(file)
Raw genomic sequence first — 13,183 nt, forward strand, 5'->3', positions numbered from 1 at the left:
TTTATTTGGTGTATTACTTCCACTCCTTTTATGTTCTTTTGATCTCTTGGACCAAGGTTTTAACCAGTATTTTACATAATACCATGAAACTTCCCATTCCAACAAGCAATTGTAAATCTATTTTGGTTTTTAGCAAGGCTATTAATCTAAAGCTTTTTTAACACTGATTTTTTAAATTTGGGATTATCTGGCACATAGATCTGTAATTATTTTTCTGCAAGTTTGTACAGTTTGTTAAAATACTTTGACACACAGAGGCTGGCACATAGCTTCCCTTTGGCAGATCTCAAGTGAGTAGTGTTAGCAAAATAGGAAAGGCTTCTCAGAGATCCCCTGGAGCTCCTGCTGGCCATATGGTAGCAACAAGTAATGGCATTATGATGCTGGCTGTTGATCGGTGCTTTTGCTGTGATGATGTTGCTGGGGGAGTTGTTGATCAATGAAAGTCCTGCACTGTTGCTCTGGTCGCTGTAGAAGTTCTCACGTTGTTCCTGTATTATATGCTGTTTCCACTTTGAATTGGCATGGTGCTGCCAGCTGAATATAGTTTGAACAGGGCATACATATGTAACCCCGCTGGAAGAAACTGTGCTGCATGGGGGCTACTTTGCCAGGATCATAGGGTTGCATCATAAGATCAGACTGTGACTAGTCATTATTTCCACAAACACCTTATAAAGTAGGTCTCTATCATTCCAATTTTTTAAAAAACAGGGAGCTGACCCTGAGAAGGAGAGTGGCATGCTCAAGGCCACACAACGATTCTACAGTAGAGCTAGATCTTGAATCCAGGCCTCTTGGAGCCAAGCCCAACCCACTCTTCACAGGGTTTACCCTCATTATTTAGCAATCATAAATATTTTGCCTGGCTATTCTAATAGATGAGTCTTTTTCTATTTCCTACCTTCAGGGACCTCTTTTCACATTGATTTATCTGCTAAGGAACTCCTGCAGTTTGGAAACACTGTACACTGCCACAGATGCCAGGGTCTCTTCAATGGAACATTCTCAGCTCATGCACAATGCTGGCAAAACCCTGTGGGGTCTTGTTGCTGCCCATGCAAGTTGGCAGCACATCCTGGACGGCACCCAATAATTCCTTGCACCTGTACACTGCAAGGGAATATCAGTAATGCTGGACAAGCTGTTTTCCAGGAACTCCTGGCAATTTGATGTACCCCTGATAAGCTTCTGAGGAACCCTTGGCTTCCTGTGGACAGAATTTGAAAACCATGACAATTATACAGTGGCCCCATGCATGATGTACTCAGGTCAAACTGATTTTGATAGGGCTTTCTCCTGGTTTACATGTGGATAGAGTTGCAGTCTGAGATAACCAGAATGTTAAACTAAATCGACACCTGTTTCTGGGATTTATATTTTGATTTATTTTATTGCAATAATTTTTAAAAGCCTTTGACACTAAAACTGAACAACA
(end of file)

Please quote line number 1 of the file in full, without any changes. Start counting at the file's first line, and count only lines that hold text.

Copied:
Raw genomic sequence first — 13,183 nt, forward strand, 5'->3', positions numbered from 1 at the left: